Article Archive: Obesity/physiopathology

Am J Hum Biol 20(4):392-8
1 July 2008

Leptin is thought to signal energy stores, thus helping the body balance energy intake and expenditure. However, the strong relationship between leptin and adiposity in populations with adequate nutrition or common obesity is not universal across ecologic contexts, and leptin often correlates only weakly, or not at all, with adiposity in populations of lean or marginally-nourished males. To clarify whether the relationship between adiposity and leptin changes during development, this study examines leptin and body fat among children and adolescents of lowland Bolivia. Anthropometric measures of body composition and dried blood spot samples were collected from 487 Tsimane' ranging from 2 to 15 years of age. Leptin was assayed using an enzyme immunoassay protocol validated for use with blood spot samples. In this population, leptin concentrations were among the lowest reported in a human population (mean +/- SD: 1.26 +/- 0.5 and 0.57 +/- 0.3 in females and males). In addition, the relationship between leptin and adiposity follows distinct developmental trajectories in males and females. In males, leptin is weakly correlated with most measures of body composition at all ages investigated. However, in females, the level of body fat and the strength of the correlation between body fat and leptin (a measure of its strength as a signal of energy stores) both increase markedly with age. These findings suggest a more important role of leptin as a signal of energy stores among females as they approach reproductive maturity, while raising questions about the function of this hormone in lean males.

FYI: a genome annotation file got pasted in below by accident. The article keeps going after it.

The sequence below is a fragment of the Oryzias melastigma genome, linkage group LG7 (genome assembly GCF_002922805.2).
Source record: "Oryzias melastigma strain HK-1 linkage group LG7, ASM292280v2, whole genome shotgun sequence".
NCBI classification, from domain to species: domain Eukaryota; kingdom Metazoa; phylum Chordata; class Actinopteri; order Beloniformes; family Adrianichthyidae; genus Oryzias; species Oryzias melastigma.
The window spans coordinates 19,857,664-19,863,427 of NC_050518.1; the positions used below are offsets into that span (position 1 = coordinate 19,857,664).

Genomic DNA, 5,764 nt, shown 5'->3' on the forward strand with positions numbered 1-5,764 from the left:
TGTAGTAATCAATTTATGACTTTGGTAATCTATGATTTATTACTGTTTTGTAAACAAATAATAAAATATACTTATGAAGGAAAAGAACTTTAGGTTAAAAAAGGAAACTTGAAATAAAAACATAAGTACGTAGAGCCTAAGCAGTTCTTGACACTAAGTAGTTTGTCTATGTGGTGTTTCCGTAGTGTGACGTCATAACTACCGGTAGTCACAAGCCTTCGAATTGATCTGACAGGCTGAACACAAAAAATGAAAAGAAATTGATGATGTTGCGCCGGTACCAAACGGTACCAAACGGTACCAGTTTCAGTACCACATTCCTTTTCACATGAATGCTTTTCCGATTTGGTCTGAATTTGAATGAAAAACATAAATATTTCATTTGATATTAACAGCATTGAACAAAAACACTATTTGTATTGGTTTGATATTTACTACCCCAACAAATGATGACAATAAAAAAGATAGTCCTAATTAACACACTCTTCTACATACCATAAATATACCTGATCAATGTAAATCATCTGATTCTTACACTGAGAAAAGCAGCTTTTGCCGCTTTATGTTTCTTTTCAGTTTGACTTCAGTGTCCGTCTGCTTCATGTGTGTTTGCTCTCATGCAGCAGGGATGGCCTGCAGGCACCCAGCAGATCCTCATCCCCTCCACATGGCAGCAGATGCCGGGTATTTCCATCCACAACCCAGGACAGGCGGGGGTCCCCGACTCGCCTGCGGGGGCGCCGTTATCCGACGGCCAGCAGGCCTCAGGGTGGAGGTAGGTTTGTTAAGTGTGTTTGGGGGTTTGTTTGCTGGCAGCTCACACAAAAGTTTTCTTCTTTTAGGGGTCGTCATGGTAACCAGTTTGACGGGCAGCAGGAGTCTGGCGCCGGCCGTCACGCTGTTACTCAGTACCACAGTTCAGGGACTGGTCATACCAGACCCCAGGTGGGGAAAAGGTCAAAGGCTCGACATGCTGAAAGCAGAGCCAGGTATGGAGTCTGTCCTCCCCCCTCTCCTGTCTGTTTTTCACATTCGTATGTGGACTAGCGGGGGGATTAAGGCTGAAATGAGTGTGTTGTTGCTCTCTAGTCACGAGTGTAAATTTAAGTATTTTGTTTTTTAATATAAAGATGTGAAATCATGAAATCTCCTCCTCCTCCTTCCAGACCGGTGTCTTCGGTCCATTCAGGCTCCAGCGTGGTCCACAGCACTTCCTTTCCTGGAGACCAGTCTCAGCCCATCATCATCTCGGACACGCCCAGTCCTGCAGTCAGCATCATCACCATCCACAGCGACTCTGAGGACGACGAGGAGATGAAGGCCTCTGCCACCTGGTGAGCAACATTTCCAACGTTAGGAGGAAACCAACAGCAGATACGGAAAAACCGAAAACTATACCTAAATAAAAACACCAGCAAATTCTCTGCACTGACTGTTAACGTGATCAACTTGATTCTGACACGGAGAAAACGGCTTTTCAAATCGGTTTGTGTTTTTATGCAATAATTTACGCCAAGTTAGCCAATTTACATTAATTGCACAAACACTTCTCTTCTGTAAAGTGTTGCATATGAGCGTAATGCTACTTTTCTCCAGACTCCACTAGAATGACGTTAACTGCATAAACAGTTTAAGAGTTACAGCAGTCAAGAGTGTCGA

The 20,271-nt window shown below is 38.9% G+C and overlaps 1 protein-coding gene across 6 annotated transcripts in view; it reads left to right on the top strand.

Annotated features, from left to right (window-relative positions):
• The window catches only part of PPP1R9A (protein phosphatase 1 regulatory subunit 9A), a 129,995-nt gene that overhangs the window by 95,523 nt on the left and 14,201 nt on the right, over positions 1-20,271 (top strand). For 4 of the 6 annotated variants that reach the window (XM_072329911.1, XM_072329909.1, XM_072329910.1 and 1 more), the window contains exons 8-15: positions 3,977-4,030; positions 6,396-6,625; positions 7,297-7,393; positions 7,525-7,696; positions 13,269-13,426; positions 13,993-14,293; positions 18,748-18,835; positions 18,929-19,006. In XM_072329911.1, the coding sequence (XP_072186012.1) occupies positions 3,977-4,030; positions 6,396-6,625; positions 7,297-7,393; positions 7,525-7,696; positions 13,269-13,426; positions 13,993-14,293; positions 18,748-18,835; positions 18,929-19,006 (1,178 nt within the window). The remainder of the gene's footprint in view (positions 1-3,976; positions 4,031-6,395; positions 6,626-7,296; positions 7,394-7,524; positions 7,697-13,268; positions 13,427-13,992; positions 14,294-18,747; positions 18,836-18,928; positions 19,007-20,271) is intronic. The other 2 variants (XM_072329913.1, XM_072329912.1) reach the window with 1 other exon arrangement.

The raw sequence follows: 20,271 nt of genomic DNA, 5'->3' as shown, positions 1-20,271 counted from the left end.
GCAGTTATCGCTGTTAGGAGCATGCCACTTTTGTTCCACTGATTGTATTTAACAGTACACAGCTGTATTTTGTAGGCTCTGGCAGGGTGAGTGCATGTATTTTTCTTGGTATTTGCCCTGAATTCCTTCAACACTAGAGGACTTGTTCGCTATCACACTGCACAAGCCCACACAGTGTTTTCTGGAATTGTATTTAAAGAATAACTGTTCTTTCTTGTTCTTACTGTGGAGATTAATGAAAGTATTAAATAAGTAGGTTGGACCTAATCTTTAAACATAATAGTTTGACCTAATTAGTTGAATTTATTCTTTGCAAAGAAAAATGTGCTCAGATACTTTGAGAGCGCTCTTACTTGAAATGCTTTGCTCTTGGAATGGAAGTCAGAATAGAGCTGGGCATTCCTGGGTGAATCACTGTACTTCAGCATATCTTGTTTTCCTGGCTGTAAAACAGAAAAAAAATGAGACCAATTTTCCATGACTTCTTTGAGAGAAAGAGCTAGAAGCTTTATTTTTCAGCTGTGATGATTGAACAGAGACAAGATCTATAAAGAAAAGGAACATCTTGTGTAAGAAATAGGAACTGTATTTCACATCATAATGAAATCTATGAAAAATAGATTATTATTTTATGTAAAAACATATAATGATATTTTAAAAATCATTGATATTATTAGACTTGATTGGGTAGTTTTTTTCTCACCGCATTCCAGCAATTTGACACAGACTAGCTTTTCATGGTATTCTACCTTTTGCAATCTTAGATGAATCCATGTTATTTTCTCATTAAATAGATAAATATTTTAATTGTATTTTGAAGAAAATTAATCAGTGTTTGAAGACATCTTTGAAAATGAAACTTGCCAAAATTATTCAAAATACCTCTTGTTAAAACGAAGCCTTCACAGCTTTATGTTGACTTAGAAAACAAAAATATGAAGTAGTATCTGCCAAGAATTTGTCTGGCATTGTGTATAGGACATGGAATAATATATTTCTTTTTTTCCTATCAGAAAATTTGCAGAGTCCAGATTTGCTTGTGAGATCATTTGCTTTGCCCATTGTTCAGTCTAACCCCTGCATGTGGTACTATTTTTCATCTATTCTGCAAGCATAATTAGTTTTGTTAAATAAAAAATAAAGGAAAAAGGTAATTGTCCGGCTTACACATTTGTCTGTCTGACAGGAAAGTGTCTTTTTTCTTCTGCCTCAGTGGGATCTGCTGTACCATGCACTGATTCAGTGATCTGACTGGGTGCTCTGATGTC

Trans Am Clin Climatol Assoc 120:287-95
1 January 2009

Understanding the pathogenesis of obesity is now more important than ever, given the remarkable world-wide epidemic. This paper explores the potential role of core temperature in energy balance, and develops the hypothesis that basal temperature and changes in the temperature response in various situations contribute to the enhanced metabolic efficiency of the obese state. The argument is based on the important contribution that heat production makes in establishing the basal or resting metabolic rate, as well as on an analysis of the adaptive role played by changes in temperature in response to environmental challenge. If this hypothesis is validated, new therapeutic approaches may ensue.

Metabolism 58(6):871-6
1 June 2009

The global increase in obesity, along with the associated adverse health consequences, has heightened interest in the fundamental causes of excessive weight gain. Attributing obesity to "gluttony and sloth", blaming the obese for overeating and limiting physical activity, oversimplifies a complex problem, since substantial differences in metabolic efficiency between lean and obese have been decisively demonstrated. The underlying physiological basis for these differences have remained poorly understood. The energetic requirements of homeothermy, the maintenance of a constant core temperature in the face of widely divergent external temperatures, accounts for a major portion of daily energy expenditure. Changes in body temperature are associated with significant changes in metabolic rate. These facts raise the interesting possibility that differences in core temperature may play a role in the pathophysiology of obesity. This review explores the hypothesis that lower body temperatures contribute to the enhanced metabolic efficiency of the obese state.